by Steve Collison
How much do you know about horses as they pertain to handicapping? I'm not talking about as they appear in the Daily Racing Form or on a computer screen but as individual animals with different strengths and weaknesses which directly influence your perceptions of racing. If you mention a new pace handicapping software program, the average handicapper becomes interested. Mention something about confirmation and gait affecting a horse's chances of getting a distance and suddenly the porch lights begin to flicker. It's not an exaggeration to state that 95 percent of everyone reading this article knows nothing at all about horses. Since this game is based entirely on horses, this begs another question: Doesn't that seem slightly odd?
Considering the amount of time, commitment, and financial resources most fans put into handicapping, it would seem natural that they would also want to learn something about horses, yet there's a mental block concerning this. While the average fan feels comfortable reading and computing, they feel strangely inadequate talking about flesh-and-blood horses. This inadequacy has been reinforced by the professors and Harvard grads in Thoroughbred handicapping who have made careers of asserting that the horse itself is irrelevant to the handicapping process. For them, it may be irrelevant, but how many of you are swimming in the excesses of their success?
If you're a serious handicapper who truly wants to win in the future, do yourself a favor before dismissing this article by considering the following: Over this past 20 years, Thoroughbred racing has been inundated with mathematical solutions professing to solve the handicapping puzzle. Despite these sophisticated advances, favorites are still winning at a rate of roughly 33 percent, basically the same rate as 70 years ago. Since the betting public is exposed to most of this advanced handicapping information, (including Beyer Speed Figures since 1992) shouldn't the winning percentage of public favorites be edging upward?
The truth is that a numerical approach to handicapping Thoroughbreds only works up to a point. The horses have their own agenda when running and this agenda coincides only periodically with what we believe to be fact. This causes many distortions which math can't explain. If you believe that the numbers will someday overcome nature, then I've got a bridge in Brooklyn you might be interested in.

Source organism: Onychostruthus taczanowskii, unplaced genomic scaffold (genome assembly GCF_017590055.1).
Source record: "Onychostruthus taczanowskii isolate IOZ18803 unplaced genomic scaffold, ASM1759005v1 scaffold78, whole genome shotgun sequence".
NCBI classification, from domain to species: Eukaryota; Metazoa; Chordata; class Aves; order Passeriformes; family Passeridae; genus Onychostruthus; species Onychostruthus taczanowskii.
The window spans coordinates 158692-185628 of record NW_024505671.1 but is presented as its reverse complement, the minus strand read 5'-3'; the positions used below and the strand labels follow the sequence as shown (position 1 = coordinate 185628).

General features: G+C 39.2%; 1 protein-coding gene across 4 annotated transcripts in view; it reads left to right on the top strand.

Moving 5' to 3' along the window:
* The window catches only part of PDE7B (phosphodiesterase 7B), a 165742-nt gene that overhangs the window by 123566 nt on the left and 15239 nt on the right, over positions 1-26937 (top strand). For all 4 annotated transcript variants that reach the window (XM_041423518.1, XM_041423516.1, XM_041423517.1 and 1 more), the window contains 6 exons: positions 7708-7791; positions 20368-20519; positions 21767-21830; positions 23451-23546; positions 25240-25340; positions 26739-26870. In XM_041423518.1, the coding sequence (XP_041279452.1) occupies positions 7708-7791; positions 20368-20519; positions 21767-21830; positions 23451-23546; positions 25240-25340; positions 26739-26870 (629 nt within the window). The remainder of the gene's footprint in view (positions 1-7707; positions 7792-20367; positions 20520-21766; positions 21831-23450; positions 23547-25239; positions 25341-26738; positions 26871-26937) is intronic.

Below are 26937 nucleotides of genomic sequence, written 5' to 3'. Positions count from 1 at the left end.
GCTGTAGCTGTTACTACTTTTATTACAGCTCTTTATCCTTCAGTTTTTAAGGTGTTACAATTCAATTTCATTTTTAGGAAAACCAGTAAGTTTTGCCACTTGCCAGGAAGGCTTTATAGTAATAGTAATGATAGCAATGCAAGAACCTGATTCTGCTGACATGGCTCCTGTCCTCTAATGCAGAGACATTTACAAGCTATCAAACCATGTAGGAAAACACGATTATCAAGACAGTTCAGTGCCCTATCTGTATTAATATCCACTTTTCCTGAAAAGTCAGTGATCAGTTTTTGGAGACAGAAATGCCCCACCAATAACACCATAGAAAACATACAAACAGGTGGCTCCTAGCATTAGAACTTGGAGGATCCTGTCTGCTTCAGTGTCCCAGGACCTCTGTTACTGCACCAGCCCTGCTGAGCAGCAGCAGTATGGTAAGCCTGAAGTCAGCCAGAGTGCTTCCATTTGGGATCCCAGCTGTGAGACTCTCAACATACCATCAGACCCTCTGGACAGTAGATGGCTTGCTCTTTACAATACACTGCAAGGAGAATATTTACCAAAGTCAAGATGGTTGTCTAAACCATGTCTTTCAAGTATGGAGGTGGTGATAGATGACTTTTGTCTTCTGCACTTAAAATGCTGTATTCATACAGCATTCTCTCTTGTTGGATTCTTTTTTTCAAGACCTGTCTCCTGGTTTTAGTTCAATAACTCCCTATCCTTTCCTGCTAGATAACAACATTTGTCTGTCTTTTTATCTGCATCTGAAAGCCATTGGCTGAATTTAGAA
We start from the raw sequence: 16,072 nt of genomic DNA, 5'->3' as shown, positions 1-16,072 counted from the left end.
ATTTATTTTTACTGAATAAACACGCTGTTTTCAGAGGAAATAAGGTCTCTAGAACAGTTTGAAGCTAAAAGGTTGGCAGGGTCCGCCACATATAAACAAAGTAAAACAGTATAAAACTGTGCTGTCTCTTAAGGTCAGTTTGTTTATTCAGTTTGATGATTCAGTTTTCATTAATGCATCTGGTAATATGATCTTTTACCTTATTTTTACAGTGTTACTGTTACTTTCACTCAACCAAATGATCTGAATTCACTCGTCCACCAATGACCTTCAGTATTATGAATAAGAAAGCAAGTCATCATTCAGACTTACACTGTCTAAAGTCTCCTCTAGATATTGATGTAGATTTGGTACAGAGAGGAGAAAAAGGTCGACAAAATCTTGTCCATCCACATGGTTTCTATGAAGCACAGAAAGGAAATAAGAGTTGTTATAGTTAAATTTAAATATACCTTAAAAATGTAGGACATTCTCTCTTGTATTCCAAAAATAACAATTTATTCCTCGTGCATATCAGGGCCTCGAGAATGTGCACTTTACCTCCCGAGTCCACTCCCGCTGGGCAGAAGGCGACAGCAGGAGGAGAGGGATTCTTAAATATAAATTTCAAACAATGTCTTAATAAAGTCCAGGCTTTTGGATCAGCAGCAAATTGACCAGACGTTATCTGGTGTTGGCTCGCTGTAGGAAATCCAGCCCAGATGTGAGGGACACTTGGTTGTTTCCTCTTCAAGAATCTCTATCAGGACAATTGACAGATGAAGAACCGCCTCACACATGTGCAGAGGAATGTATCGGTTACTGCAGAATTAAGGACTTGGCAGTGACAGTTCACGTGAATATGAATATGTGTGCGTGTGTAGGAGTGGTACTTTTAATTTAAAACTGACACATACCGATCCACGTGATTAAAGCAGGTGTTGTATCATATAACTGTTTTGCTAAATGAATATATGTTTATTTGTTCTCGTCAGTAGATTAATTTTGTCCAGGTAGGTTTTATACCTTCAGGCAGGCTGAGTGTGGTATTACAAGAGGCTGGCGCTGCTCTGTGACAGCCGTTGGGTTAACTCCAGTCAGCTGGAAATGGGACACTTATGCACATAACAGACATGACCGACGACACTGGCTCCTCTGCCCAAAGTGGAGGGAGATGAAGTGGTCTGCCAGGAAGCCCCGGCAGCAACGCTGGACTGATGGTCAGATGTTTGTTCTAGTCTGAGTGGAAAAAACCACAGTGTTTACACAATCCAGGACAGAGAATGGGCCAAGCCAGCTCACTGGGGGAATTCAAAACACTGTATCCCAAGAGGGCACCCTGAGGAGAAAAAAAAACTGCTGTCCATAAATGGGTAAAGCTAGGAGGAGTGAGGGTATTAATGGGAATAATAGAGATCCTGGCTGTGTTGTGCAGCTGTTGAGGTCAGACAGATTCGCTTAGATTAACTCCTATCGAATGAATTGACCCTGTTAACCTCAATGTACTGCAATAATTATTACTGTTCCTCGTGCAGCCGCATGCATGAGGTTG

To illustrate this point, take the age old issue of class. (My God, now the man's going to talk about class?!) Due to the intense focus on figures of various degrees, the concept of class has become almost obsolete. Yet, the people who ridicule the notion of Thoroughbred class are the least qualified to do so. The notion of horses possessing something not mathematically precise blurs their focus, so it's dismissed. We'll let the reader decide for themselves if horses possess class. Consider the following quotes:
"When a class horse meets one without class, the latter will stop within a few hundred yards like a car putting on the brakes."
"Speed represents the absolute truths in racing and class is irrelevant."
The first quote is by Preston Burch, a Hall of Fame trainer who spent his life around horses and whose very existence depended upon understanding them. You'll probably recognize the second as originating from Andy Beyer, a man who may have never touched a horse in his long career as a handicapper and racing writer. Of these two, who do you think is more qualified to talk about horses?
While this is not intended to be an article on class, the point needs to be made: Class--defined as a horse's inherent ability or need to exert its domination over others--does exist in varying degrees and plays itself out on the track everyday. Ask 100 horsemen, the men and women who have spent their lives around horses, about the notion of class. To them, the existence of class is a foregone conclusion. Actually, this wouldn't even be an issue if those who believe they know so much watched a group of fillies in a pasture for a single. Placed together in the morning, by dinner, one horse would have established herself as the unquestioned leader with the rest falling in line accordingly. The same one would always bring up the rear.